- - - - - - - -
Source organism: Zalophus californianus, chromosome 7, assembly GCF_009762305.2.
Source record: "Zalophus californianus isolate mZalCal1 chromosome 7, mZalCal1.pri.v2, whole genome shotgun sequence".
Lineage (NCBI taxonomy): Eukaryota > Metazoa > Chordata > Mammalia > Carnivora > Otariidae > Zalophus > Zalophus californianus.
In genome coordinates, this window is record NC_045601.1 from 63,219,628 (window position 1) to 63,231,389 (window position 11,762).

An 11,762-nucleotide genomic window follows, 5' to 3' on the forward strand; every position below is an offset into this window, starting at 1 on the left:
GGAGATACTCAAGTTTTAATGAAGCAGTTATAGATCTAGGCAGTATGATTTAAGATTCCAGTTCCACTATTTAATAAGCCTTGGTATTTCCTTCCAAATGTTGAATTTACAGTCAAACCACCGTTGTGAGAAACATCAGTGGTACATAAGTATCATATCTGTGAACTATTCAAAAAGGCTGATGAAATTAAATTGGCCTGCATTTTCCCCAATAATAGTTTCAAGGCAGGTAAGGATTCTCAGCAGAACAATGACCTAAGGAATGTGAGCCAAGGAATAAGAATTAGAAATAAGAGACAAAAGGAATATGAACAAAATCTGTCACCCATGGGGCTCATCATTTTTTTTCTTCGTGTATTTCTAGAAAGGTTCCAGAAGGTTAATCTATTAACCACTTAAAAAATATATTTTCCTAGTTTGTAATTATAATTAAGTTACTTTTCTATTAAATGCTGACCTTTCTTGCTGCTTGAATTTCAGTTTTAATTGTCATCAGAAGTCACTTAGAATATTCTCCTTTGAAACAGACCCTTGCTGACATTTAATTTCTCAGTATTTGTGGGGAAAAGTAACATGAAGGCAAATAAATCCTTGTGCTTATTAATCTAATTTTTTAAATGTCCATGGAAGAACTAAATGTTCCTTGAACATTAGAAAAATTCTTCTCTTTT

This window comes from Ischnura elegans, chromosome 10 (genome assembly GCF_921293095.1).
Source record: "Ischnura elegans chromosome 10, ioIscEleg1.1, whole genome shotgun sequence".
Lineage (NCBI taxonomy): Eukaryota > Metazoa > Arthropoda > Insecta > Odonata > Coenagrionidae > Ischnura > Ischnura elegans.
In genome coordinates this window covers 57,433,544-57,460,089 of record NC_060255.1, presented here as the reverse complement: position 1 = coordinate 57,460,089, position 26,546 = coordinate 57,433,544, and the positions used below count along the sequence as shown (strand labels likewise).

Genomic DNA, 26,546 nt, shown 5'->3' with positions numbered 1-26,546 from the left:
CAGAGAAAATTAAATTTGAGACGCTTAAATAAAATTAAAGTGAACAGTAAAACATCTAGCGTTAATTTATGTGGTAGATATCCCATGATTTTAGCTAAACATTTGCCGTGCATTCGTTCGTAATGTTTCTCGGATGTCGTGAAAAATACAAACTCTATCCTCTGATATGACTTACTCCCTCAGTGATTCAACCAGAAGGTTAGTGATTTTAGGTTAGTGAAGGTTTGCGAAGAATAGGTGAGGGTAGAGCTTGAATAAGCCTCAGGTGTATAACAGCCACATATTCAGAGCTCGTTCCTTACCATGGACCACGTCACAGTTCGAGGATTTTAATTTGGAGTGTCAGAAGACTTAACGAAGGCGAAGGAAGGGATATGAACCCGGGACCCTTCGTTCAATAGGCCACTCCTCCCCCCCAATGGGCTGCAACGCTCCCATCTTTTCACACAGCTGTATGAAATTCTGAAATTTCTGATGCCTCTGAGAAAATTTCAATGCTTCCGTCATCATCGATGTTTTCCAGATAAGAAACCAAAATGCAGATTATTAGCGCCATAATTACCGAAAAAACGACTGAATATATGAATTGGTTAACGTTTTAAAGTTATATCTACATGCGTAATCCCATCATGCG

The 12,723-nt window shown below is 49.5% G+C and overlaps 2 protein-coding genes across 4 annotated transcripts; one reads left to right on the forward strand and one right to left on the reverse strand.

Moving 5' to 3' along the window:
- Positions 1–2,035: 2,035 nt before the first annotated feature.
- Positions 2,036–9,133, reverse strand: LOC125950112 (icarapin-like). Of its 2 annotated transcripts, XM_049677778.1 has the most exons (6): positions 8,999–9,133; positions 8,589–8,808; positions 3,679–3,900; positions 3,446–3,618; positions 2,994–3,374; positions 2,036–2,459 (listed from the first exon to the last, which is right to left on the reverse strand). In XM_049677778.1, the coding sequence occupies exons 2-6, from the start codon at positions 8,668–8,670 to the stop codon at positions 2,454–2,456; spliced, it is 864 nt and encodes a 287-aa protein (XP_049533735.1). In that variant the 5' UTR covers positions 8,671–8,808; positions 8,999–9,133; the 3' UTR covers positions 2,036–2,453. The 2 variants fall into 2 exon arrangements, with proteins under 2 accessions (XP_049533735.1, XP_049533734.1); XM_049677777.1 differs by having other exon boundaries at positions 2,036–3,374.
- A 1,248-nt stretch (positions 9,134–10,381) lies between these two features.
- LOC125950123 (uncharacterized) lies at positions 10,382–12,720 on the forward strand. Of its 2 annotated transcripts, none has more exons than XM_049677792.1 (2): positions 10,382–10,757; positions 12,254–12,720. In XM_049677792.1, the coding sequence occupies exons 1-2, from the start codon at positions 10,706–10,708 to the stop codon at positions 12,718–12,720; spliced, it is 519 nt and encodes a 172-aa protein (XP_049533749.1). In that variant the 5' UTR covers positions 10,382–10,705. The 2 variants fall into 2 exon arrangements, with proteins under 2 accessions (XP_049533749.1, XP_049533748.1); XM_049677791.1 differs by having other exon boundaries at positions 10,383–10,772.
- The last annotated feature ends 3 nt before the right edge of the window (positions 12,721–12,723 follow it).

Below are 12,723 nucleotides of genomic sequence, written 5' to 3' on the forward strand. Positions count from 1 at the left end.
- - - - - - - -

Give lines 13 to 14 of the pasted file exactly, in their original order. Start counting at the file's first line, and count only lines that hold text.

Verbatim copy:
The 12,723-nt window shown below is 49.5% G+C and overlaps 2 protein-coding genes across 4 annotated transcripts; one reads left to right on the forward strand and one right to left on the reverse strand.

Moving 5' to 3' along the window: